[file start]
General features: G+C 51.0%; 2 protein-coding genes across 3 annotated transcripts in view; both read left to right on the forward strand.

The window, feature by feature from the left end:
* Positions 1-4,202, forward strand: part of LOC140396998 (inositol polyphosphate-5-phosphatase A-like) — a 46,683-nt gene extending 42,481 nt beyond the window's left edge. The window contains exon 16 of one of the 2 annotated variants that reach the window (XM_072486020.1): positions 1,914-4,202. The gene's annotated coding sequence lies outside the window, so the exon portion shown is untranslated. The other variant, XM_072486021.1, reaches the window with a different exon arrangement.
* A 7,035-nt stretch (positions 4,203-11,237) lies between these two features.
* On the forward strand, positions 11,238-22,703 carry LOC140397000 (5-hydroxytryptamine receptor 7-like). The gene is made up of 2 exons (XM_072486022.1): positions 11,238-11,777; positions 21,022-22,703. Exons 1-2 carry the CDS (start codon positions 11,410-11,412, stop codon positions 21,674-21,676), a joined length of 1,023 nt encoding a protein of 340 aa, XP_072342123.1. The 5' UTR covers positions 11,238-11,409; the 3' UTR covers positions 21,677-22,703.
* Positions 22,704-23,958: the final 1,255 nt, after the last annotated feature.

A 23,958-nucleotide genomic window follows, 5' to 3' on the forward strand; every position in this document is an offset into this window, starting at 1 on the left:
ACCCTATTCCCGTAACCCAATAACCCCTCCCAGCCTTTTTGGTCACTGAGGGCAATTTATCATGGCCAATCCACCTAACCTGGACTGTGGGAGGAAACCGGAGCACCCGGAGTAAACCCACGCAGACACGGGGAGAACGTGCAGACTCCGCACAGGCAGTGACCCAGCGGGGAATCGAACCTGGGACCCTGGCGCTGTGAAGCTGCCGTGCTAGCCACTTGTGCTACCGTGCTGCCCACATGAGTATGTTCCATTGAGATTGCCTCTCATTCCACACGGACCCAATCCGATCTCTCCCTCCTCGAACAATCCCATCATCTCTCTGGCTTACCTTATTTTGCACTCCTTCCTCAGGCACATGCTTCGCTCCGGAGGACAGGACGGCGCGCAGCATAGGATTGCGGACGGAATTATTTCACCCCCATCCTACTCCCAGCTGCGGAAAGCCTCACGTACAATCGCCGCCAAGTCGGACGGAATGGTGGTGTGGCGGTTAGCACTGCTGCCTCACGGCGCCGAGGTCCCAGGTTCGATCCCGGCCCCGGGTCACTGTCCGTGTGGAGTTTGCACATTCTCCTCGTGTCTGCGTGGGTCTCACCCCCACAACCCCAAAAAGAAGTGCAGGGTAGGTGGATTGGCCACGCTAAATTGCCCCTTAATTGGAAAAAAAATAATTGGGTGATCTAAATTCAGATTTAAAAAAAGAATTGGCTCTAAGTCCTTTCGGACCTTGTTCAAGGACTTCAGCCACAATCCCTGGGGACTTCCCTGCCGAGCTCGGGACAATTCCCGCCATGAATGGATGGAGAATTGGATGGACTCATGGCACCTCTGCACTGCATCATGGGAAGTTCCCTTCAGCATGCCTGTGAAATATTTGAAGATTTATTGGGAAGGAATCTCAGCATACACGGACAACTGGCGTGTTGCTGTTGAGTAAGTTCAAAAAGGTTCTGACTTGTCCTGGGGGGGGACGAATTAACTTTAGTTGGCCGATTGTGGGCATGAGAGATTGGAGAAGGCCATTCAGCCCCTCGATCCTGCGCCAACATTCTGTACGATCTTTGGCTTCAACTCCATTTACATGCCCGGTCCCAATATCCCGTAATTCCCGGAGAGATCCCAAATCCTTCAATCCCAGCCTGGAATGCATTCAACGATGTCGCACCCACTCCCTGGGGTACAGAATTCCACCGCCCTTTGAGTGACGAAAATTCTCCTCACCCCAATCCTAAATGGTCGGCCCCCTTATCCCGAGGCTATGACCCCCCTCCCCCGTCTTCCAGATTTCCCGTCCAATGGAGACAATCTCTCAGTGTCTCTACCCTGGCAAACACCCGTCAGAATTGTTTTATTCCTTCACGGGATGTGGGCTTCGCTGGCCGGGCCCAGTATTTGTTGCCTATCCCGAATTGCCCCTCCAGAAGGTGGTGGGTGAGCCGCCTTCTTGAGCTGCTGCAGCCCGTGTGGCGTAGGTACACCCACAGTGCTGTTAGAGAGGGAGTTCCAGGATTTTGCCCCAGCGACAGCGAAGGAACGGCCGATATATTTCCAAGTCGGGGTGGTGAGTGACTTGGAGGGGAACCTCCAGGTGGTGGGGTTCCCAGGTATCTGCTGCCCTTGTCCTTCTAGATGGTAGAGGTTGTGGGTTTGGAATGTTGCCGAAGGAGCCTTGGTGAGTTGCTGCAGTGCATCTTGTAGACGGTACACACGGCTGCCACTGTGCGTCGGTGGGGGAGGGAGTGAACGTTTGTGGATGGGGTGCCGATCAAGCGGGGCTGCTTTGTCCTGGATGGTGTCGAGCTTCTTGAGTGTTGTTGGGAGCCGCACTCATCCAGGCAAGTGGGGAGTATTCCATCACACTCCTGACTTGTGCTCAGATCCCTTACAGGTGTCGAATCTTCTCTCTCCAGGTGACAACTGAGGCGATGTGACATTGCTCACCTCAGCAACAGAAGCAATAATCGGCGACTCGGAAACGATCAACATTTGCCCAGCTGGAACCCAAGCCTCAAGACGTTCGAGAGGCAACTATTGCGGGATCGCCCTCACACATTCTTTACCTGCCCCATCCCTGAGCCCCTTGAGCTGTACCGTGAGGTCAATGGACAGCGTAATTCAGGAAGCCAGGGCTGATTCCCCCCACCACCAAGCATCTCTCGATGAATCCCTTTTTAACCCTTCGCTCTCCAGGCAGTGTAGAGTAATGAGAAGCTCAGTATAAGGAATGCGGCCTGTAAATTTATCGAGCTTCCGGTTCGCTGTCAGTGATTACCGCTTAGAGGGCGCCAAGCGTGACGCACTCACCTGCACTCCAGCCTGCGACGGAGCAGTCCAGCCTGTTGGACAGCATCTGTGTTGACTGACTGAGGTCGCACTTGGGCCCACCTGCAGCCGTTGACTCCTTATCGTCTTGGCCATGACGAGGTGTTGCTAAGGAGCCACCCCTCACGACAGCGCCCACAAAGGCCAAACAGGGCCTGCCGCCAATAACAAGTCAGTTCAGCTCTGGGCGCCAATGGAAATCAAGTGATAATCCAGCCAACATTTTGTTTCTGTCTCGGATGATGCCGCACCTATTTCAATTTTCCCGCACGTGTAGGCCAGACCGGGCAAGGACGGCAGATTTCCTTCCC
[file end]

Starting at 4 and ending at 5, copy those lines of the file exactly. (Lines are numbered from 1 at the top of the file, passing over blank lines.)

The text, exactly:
* A 7,035-nt stretch (positions 4,203-11,237) lies between these two features.
* On the forward strand, positions 11,238-22,703 carry LOC140397000 (5-hydroxytryptamine receptor 7-like). The gene is made up of 2 exons (XM_072486022.1): positions 11,238-11,777; positions 21,022-22,703. Exons 1-2 carry the CDS (start codon positions 11,410-11,412, stop codon positions 21,674-21,676), a joined length of 1,023 nt encoding a protein of 340 aa, XP_072342123.1. The 5' UTR covers positions 11,238-11,409; the 3' UTR covers positions 21,677-22,703.